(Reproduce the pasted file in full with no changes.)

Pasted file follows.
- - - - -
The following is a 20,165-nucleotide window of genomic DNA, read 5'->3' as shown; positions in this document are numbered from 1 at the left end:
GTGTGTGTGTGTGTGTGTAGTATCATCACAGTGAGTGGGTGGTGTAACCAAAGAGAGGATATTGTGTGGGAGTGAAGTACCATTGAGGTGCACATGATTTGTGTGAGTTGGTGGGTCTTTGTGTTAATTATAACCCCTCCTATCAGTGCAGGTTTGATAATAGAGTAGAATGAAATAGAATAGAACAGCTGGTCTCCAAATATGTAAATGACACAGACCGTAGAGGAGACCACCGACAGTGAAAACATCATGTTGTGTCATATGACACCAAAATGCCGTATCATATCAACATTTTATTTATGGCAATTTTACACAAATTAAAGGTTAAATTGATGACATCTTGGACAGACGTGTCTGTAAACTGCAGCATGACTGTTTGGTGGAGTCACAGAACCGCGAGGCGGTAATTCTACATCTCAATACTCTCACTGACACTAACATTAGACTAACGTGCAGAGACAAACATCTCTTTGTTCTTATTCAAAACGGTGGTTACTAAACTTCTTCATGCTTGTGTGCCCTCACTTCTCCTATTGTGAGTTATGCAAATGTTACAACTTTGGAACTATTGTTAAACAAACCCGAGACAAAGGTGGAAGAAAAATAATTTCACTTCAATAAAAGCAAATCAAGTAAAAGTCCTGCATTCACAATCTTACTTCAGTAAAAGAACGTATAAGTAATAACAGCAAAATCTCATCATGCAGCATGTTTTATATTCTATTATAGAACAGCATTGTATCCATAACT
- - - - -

The following is a 20,165-nucleotide window of genomic DNA, read 5'->3' as shown; positions in this document are numbered from 1 at the left end:
GTGTGTGTGTGTGTGTGTAGTATCATCACAGTGAGTGGGTGGTGTAACCAAAGAGAGGATATTGTGTGGGAGTGAAGTACCATTGAGGTGCACATGATTTGTGTGAGTTGGTGGGTCTTTGTGTTAATTATAACCCCTCCTATCAGTGCAGGTTTGATAATAGAGTAGAATGAAATAGAATAGAACAGCTGGTCTCCAAATATGTAAATGACACAGACCGTAGAGGAGACCACCGACAGTGAAAACATCATGTTGTGTCATATGACACCAAAATGCCGTATCATATCAACATTTTATTTATGGCAATTTTACACAAATTAAAGGTTAAATTGATGACATCTTGGACAGACGTGTCTGTAAACTGCAGCATGACTGTTTGGTGGAGTCACAGAACCGCGAGGCGGTAATTCTACATCTCAATACTCTCACTGACACTAACATTAGACTAACGTGCAGAGACAAACATCTCTTTGTTCTTATTCAAAACGGTGGTTACTAAACTTCTTCATGCTTGTGTGCCCTCACTTCTCCTATTGTGAGTTATGCAAATGTTACAACTTTGGAACTATTGTTAAACAAACCCGAGACAAAGGTGGAAGAAAAATAATTTCACTTCAATAAAAGCAAATCAAGTAAAAGTCCTGCATTCACAATCTTACTTCAGTAAAAGAACGTATAAGTAATAACAGCAAAATCTCATCATGCAGCATGTTTTATATTCTATTATAGAACAGCATTGTATCCATAACT